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Can my family use a home that is in our family's irrevocable trust as collateral to purchase another home for rental income?

Pleasanton, CA |

I am the trustee for the trust, as well as one of three beneficiaries. (My two brothers being the other two) I have discussed this with my family, and we agree that it would be a good investment.

ps the home is owned outright with no mortgages/liens.

Attorney Answers 3


You should bring your documents to a trust administration attorney. It is unclear from your question what is going on exactly. Outright ownership indicates that the property has been distributed. If the property continues to be held in trust for some reason, then only the trustee can encumber the property and only if it's allowed pursuant to the terms of the trust.

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You need to review the terms of trust. Assuming the terms of trust would allow you to encumber the property the issue you face is whether you could obtain the loan you seek. If is very difficult for a trust to obtain a loan to purchase real property especially if the trust has insufficient present income to support the monthly payments..

Assuming all beneficiaries agree, and if you could find a lender, it's probably doable if the trust already has sufficient income to support the mortgage payments. If you're counting on future income, as opposed to present income, you're probably out of luck.

I also doubt the trust would receive the favorable loan rates or terms available today. You're probably talking only about a hard money lender which may make such an option considerably less attractive. If you are the trustee, it is essential that you have legal advice and representation before you embark on such an endeavor as your liability would be great. Good luck.

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I am assuming that when you state that the home is owned outright that you are referring to the fact that it is debt free and that you do not mean that there has been some type of distribution made. Is that correct? As both Attorney Cook and Attorney Daymude advise, much depends on the terms of the trust. You would be wise to have the trust reviewed by an estate planning attorney. It is certainly beneficial that all the beneficiaries are in agreement but it is still the terms of the trust, along with relevant Probate Code provisions that are controlling. The trust most likely contains a number of provisions that outline the trustee powers. It is possible that these terms include the power to use one property as collateral for additional property purchases that benefit the trust.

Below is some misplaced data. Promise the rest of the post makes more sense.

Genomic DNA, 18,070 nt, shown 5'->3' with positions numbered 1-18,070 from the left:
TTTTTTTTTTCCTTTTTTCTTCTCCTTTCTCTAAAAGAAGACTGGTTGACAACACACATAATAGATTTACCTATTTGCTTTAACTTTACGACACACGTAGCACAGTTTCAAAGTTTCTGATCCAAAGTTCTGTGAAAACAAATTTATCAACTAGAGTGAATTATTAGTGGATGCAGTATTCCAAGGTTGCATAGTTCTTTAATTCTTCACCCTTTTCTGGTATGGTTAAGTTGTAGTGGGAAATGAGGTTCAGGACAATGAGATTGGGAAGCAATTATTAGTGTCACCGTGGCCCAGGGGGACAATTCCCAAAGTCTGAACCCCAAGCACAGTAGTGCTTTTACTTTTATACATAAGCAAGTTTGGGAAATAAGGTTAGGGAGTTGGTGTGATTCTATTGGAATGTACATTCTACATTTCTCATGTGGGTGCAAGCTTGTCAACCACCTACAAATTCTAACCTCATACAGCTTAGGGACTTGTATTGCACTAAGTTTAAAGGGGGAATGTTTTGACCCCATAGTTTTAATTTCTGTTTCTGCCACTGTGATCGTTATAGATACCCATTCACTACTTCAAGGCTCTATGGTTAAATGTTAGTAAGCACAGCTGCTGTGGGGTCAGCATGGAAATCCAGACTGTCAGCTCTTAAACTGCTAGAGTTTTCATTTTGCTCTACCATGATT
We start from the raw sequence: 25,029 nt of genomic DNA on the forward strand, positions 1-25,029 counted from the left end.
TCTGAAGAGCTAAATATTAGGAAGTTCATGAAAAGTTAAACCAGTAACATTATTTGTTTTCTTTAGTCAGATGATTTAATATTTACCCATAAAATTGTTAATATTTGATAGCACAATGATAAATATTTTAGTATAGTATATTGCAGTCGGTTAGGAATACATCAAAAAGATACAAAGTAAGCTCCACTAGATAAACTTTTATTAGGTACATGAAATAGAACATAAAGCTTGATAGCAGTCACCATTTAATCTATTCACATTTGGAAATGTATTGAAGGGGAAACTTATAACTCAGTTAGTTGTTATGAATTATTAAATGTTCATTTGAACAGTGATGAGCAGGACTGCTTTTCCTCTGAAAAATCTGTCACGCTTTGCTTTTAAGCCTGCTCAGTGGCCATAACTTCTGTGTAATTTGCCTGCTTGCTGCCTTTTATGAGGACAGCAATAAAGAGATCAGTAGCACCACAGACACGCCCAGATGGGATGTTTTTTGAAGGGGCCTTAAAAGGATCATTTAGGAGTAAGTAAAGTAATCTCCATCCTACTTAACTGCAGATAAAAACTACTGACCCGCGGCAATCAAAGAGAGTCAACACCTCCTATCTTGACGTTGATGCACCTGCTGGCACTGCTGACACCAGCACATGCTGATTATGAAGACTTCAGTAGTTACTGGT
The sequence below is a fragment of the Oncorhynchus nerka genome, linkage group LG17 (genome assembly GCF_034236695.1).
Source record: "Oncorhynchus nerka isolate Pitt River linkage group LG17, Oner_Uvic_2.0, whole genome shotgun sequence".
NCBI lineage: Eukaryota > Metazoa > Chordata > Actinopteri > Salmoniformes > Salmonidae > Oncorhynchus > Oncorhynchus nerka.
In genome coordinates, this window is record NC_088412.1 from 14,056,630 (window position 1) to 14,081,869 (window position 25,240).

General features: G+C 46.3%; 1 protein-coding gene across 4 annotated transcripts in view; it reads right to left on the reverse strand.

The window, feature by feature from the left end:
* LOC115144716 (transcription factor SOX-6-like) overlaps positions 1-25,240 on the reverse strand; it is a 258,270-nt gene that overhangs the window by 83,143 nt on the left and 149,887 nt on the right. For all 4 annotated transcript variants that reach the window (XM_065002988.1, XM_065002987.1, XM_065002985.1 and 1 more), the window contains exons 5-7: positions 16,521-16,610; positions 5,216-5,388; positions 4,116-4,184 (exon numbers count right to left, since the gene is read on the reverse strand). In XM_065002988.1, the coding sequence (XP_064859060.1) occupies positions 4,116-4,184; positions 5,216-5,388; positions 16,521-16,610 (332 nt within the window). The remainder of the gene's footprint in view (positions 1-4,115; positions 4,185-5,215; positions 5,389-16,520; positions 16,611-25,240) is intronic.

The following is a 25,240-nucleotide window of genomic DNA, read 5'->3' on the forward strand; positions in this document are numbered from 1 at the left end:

It is also important to determine the nature and the purpose of the irrevocable trust. Is the trust irrevocable because the Trustor/Trustors (sometimes called “settlors”) are deceased and the trust became irrevocable upon his/her/their death/deaths? In that case, the trustee (you) probably do have authority to encumber one property to purchase another, if it is in the best interest of the trust.

Or, on the other hand, is the trust irrevocable for tax, medical planning or special needs purposes? If it is one of those types of trusts, then special rules, regulations and codes may be applicable in order to preserve the purpose of the trust.

You are on the right track in seeing information before you commit to the action of encumbering the home. Consulting with an estate planning attorney would be the next step. I hope this information helps you.

Disclaimer: The above answer does not create an attorney/client relationship. My responses are intended to provide general information about the question posted. I am licensed to practice in the state of California. The information provided on this site should not be used as a substitute for conferring with or hiring a competent legal advice from a licensed attorney that practices in the subject area in your state.

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1 comment

Michael Raymond Daymude

Michael Raymond Daymude


I agree with these additional answers which add additional reasons why consultation with an attorney is necessary. A trustee has a duty to personally consult trust counsel not only for the trustee's personal benefit but with respect to the affairs of the trust. Nothing short of personal, paid consultation with trust counsel will suffice.

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